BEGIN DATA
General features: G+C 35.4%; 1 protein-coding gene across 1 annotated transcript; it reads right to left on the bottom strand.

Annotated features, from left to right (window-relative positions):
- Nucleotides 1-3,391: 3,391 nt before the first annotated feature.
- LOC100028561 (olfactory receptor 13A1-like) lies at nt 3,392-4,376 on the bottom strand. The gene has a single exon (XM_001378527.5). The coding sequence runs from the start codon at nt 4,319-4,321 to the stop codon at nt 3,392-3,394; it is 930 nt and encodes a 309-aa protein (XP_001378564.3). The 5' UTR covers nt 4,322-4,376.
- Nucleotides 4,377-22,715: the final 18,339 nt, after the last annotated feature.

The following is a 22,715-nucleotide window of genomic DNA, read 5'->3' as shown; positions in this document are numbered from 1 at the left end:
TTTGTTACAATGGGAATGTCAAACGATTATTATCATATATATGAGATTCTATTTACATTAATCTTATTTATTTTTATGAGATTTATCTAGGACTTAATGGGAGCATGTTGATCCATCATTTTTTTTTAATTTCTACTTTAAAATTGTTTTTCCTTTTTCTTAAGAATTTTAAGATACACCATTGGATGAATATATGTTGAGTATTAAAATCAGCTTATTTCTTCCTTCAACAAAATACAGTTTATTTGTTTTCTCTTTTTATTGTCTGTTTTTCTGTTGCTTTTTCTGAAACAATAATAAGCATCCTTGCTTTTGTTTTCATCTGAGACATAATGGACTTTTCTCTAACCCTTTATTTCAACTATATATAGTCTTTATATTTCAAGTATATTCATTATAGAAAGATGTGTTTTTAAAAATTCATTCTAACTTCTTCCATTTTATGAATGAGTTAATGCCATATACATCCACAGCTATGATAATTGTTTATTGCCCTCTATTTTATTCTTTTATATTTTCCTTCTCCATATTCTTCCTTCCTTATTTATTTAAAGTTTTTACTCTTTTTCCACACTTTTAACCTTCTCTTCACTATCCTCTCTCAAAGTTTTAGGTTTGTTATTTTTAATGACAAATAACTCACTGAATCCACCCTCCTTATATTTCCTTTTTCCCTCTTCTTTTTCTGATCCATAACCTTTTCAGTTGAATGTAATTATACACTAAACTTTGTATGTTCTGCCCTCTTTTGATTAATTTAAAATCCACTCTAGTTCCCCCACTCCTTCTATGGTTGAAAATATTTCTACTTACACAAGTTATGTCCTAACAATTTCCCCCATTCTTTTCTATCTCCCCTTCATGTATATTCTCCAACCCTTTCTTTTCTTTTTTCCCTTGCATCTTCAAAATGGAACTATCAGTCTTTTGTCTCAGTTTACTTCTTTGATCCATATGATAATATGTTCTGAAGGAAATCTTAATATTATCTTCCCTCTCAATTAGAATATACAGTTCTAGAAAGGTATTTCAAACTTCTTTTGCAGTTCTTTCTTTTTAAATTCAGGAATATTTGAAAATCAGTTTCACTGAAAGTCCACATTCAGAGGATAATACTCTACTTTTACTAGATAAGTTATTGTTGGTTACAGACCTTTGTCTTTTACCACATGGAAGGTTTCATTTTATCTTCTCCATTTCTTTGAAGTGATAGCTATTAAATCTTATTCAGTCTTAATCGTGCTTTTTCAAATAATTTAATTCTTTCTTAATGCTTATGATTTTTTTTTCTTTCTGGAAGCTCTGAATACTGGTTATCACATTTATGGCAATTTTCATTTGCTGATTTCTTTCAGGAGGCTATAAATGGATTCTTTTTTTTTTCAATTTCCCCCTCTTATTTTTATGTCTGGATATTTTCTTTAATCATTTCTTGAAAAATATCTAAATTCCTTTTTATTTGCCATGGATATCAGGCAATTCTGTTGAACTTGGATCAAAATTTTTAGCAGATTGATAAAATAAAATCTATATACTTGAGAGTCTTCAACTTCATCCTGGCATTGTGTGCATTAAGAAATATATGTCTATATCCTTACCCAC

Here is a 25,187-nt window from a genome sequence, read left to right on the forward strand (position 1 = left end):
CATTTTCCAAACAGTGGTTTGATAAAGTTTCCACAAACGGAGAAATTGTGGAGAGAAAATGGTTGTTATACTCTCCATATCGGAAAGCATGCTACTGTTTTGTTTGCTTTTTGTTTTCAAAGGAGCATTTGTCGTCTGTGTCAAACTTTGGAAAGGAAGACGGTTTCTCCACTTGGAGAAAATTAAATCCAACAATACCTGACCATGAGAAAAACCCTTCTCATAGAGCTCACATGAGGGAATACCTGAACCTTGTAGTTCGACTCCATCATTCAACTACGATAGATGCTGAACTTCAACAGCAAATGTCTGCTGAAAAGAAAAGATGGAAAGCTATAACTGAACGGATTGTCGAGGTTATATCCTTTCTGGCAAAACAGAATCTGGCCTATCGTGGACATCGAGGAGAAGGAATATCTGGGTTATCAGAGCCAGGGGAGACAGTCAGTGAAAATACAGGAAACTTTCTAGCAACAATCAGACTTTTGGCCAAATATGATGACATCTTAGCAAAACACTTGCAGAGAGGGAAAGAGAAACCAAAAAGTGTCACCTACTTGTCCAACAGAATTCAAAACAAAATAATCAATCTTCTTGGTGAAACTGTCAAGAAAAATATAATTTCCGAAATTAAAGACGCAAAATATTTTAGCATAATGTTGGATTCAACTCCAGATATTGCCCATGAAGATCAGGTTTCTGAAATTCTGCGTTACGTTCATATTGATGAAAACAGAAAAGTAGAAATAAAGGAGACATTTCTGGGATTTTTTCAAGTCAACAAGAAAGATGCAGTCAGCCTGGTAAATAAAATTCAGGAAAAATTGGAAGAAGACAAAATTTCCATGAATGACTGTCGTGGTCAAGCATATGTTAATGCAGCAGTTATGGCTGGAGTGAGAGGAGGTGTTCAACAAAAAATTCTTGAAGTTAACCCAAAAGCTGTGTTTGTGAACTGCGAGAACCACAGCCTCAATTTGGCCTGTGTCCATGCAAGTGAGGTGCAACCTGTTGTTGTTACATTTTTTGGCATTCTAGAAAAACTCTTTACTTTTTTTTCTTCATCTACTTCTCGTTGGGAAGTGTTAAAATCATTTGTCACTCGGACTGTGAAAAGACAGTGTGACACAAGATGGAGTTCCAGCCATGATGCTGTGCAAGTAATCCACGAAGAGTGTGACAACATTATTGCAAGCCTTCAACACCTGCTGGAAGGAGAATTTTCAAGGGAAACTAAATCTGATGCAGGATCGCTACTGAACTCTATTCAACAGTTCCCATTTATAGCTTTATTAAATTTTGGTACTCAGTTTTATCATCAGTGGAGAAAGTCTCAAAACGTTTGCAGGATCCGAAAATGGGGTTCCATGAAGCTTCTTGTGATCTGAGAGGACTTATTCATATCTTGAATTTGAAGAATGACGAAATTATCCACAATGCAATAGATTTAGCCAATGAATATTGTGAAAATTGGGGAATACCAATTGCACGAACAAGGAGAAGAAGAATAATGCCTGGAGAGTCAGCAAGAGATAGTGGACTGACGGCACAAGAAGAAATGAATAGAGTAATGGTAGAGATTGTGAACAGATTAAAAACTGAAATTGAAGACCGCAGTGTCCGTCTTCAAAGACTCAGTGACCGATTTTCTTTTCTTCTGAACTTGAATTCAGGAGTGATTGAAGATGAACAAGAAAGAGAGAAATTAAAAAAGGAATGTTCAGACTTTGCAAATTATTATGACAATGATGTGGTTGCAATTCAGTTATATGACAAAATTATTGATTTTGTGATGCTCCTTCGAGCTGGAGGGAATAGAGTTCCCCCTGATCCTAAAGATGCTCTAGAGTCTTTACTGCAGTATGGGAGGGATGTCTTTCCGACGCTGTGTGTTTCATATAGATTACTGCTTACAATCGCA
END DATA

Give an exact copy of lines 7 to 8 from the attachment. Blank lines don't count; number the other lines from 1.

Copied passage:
TTTGTTACAATGGGAATGTCAAACGATTATTATCATATATATGAGATTCTATTTACATTAATCTTATTTATTTTTATGAGATTTATCTAGGACTTAATGGGAGCATGTTGATCCATCATTTTTTTTTAATTTCTACTTTAAAATTGTTTTTCCTTTTTCTTAAGAATTTTAAGATACACCATTGGATGAATATATGTTGAGTATTAAAATCAGCTTATTTCTTCCTTCAACAAAATACAGTTTATTTGTTTTCTCTTTTTATTGTCTGTTTTTCTGTTGCTTTTTCTGAAACAATAATAAGCATCCTTGCTTTTGTTTTCATCTGAGACATAATGGACTTTTCTCTAACCCTTTATTTCAACTATATATAGTCTTTATATTTCAAGTATATTCATTATAGAAAGATGTGTTTTTAAAAATTCATTCTAACTTCTTCCATTTTATGAATGAGTTAATGCCATATACATCCACAGCTATGATAATTGTTTATTGCCCTCTATTTTATTCTTTTATATTTTCCTTCTCCATATTCTTCCTTCCTTATTTATTTAAAGTTTTTACTCTTTTTCCACACTTTTAACCTTCTCTTCACTATCCTCTCTCAAAGTTTTAGGTTTGTTATTTTTAATGACAAATAACTCACTGAATCCACCCTCCTTATATTTCCTTTTTCCCTCTTCTTTTTCTGATCCATAACCTTTTCAGTTGAATGTAATTATACACTAAACTTTGTATGTTCTGCCCTCTTTTGATTAATTTAAAATCCACTCTAGTTCCCCCACTCCTTCTATGGTTGAAAATATTTCTACTTACACAAGTTATGTCCTAACAATTTCCCCCATTCTTTTCTATCTCCCCTTCATGTATATTCTCCAACCCTTTCTTTTCTTTTTTCCCTTGCATCTTCAAAATGGAACTATCAGTCTTTTGTCTCAGTTTACTTCTTTGATCCATATGATAATATGTTCTGAAGGAAATCTTAATATTATCTTCCCTCTCAATTAGAATATACAGTTCTAGAAAGGTATTTCAAACTTCTTTTGCAGTTCTTTCTTTTTAAATTCAGGAATATTTGAAAATCAGTTTCACTGAAAGTCCACATTCAGAGGATAATACTCTACTTTTACTAGATAAGTTATTGTTGGTTACAGACCTTTGTCTTTTACCACATGGAAGGTTTCATTTTATCTTCTCCATTTCTTTGAAGTGATAGCTATTAAATCTTATTCAGTCTTAATCGTGCTTTTTCAAATAATTTAATTCTTTCTTAATGCTTATGATTTTTTTTTCTTTCTGGAAGCTCTGAATACTGGTTATCACATTTATGGCAATTTTCATTTGCTGATTTCTTTCAGGAGGCTATAAATGGATTCTTTTTTTTTTCAATTTCCCCCTCTTATTTTTATGTCTGGATATTTTCTTTAATCATTTCTTGAAAAATATCTAAATTCCTTTTTATTTGCCATGGATATCAGGCAATTCTGTTGAACTTGGATCAAAATTTTTAGCAGATTGATAAAATAAAATCTATATACTTGAGAGTCTTCAACTTCATCCTGGCATTGTGTGCATTAAGAAATATATGTCTATATCCTTACCCAC

Here is a 25,187-nt window from a genome sequence, read left to right on the forward strand (position 1 = left end):